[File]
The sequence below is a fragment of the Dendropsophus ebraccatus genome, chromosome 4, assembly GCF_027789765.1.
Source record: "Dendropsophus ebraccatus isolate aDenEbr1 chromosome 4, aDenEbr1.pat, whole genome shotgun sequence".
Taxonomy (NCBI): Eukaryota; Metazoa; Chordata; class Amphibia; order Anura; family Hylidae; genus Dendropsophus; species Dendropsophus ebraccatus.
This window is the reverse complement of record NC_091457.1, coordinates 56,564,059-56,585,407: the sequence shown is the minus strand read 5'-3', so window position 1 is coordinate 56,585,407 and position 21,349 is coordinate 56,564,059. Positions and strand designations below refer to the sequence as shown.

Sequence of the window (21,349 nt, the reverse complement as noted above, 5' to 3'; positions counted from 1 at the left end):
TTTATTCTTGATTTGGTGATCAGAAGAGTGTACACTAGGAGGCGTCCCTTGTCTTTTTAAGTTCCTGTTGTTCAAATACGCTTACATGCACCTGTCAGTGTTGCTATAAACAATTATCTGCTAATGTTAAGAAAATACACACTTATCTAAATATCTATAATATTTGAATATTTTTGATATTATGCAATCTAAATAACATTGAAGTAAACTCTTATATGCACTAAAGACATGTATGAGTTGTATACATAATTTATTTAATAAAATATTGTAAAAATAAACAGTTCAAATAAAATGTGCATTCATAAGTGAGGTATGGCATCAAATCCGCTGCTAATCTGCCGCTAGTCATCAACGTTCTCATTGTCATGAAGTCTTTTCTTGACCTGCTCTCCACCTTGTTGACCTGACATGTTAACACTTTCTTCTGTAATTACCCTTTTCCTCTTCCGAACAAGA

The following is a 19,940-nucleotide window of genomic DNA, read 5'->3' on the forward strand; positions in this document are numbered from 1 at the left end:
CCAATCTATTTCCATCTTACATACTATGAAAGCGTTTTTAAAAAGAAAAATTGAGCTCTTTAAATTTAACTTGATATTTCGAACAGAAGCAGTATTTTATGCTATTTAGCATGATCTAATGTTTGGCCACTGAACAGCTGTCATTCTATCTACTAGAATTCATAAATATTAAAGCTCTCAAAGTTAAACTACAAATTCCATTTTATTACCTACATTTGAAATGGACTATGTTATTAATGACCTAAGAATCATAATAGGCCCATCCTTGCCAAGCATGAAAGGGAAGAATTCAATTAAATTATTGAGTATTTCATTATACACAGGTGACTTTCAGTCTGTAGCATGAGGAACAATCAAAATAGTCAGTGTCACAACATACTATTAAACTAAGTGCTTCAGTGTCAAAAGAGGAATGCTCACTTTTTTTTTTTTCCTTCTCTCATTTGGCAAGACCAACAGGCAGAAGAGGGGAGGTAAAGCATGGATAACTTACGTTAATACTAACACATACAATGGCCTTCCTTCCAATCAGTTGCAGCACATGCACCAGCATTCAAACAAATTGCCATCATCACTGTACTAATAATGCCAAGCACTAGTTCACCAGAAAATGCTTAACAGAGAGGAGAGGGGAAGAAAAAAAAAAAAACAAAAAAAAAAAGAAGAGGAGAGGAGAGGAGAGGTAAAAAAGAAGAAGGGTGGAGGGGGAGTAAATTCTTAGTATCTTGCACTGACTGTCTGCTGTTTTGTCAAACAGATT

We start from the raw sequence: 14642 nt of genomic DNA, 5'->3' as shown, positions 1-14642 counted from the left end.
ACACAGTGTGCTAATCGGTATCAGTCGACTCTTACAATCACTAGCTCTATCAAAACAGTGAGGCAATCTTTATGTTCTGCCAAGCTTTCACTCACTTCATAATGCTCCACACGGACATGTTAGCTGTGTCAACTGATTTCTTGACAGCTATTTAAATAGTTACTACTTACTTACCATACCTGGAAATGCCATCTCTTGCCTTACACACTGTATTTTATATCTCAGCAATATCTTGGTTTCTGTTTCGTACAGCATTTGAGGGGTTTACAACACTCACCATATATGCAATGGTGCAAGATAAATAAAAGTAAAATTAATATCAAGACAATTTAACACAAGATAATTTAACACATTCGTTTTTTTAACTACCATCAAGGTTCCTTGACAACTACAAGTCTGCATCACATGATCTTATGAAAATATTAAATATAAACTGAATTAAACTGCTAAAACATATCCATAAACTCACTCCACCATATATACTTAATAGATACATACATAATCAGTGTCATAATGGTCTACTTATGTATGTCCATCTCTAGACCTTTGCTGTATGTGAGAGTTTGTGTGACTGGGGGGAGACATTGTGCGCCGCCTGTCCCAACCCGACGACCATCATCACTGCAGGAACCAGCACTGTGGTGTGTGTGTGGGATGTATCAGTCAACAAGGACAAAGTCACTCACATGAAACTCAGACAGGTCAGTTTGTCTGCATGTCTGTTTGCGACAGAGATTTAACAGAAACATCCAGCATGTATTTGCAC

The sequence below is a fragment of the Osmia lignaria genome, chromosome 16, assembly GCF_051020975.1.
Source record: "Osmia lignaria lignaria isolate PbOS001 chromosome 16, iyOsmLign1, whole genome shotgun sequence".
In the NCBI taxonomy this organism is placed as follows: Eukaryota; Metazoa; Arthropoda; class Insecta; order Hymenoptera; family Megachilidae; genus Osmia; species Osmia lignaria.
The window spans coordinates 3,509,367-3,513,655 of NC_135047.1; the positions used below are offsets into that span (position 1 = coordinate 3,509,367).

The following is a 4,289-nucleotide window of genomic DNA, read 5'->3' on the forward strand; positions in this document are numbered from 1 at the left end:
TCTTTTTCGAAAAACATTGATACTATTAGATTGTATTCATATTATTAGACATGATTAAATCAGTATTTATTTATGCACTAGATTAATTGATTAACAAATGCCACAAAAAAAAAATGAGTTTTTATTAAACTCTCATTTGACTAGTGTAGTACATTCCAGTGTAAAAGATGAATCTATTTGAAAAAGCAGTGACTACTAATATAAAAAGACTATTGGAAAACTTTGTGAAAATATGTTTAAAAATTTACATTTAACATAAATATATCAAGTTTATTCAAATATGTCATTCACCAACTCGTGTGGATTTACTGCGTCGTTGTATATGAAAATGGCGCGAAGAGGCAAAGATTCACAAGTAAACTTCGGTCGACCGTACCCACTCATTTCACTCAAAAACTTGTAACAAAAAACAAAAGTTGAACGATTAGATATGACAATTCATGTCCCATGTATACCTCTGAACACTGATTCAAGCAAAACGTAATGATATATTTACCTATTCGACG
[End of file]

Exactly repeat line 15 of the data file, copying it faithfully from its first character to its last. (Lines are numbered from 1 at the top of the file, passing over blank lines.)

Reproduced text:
The following is a 4,289-nucleotide window of genomic DNA, read 5'->3' on the forward strand; positions in this document are numbered from 1 at the left end: